Wednesday, July 16, 2008

Dynamic Programming

In mathematics and computer science, dynamic programming (DP) is a method of solving problems exhibiting the properties of overlapping subproblems and optimal substructure that takes much less time than naive methods. (from wiki)

DP is a powerful technique. It is a 3 step approach. We break the problem into smaller sub-problems (states), solve them and using the solutions to sub-problems, solve the original problem. The sub-problems are also divided into further sub-problems recursively till we get a base case.

The classic coin denomination problem is a good example. If given a set of coins V {V1, V2, ... Vn}, you have to find the least number of coins required for a number S. Let's say you have coins with denominations V = {1, 3, 5} and you need to find the least coins for sum S = 11. If you know the least coins for sums S-Vj i.e. 10 (11-1), 8 (11-3), 6 (11-5) then you can find for S = 11. The sums S-Vj are sub-problems for this problem.

Coinsi = 0 for i = 0
            = min Coinsi-Vj  for all Vj in V for i > 0


coinDenominations(coins V, sum S):
    coins[1 to s] = infinity
    deno[1 to S] = undefined
    coins[0] = 0
    for i = 1 to n: 
        for coin Vj in set of coins V and Vj <= i:
            if ( coins[i-Vj] + 1 < coins[i] ): 
                coins[i] = coins[i-Vj] + 1
                deno[i] = Vj

The least coins for S are obtained from coins[] and the coins are obtained from deno[]. For S = 11, coins are 3 (1, 5, 5). Time efficiency is O(S*n) where S is the required sum and n is the number of coins. The greedy approach for this problem would not work in some cases. For example, with coins V = {1, 7, 10} and for S = 14, the greedy approach would consider coin with maximum denomination 10 and would end up with (10, 1, 1, 1, 1). But for 14, it should be (7, 7).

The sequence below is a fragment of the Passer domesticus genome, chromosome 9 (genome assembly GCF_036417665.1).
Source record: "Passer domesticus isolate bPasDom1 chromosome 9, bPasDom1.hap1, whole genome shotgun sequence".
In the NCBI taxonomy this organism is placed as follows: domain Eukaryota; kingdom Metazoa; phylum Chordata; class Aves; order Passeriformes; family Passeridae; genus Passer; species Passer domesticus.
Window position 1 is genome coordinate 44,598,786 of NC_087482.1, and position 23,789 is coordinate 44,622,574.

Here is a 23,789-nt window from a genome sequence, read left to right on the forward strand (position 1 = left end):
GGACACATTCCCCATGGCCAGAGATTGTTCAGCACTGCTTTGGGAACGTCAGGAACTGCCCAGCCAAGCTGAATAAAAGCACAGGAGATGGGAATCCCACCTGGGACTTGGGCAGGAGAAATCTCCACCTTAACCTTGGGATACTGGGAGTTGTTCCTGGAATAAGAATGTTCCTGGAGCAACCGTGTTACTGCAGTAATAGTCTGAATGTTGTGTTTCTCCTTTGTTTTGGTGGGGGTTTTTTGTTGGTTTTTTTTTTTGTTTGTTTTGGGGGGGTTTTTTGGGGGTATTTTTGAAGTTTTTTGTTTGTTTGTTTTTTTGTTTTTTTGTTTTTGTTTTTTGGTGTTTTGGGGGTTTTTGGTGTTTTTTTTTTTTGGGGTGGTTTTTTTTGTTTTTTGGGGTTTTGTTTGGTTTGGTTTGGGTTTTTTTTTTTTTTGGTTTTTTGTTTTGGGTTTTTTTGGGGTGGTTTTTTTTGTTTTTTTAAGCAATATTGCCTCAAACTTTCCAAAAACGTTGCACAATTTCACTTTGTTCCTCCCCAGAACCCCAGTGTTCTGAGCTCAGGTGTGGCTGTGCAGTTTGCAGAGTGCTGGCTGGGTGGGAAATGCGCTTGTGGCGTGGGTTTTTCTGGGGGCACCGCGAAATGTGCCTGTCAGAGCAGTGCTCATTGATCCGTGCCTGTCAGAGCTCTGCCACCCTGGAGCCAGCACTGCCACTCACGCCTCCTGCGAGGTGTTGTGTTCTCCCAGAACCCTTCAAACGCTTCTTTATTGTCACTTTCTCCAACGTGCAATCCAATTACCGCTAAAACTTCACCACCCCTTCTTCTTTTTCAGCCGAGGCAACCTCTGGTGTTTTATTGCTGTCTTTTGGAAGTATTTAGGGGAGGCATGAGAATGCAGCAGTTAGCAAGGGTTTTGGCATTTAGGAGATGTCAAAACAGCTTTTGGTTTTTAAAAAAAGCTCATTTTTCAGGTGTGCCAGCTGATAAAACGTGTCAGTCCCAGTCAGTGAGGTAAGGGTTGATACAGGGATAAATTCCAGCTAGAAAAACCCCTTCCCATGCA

Below is another problem where we want to find the longest increasing subsequence from given numbers. In below case, the numbers in bold is the longest one i.e 3, 4, 6, 7 and not 3, 4, 8.

1  2  3  4  5  6   i
5, 3, 4, 8, 6, 7   A[]


The approach in this problem is to maintain seqCount[] for every n. Initially it is 1 i.e. itself. previous[] holds the previous number in the sequence from any number. For any number i in the list, we compare the seqCount for all the predecessors j of i,  i.e. j = i-1 to 1. If we find a better seqCount, then we update it and also previous[]. For example, at i=4, A= 8 and seqCount = 3. At i=5, A = 6, seqCount = 1 initially as 6 < 8. Then we compare 6 to 4 (whose sqlCount is 2) and so we get seqCount as 3.

seqCounti = 1 initially for all i
     = max(1 + seqCountj) for j < i and Ai > Aj

longestIncreasingSubsequence(int[] A):
    seqCount = new [a.length]
    seqCount[..] = 1
    previous = new [a.length]
    previous[..] = -1
    for i = 0, i < a.length, i++:
        for j = i-1, j >= 0, j++:
            if a[j] <= a[i]:
                if seqCount[j] +1 > seqCount[i]:
                    seqCount[i] = seqCount[j] +1
                    previous[i] = j

Time efficiency is O(n^2). We can make the time efficiency better - instead of looking for predecessors of i sequentially (for j = i-1 to 1), when we find the largest number lesser than i, we break out of the inner for loop. This can done using a binary tree and the lookup to find the largest number lesser than i would take O(logn) time. So efficiency would be O(nlogn).

DP has polynomial complexity but the issue is usually space and not time. I might update this article as I encounter interesting complex problems that I am able to solve. :P

[Hat tip to D at topcoder]

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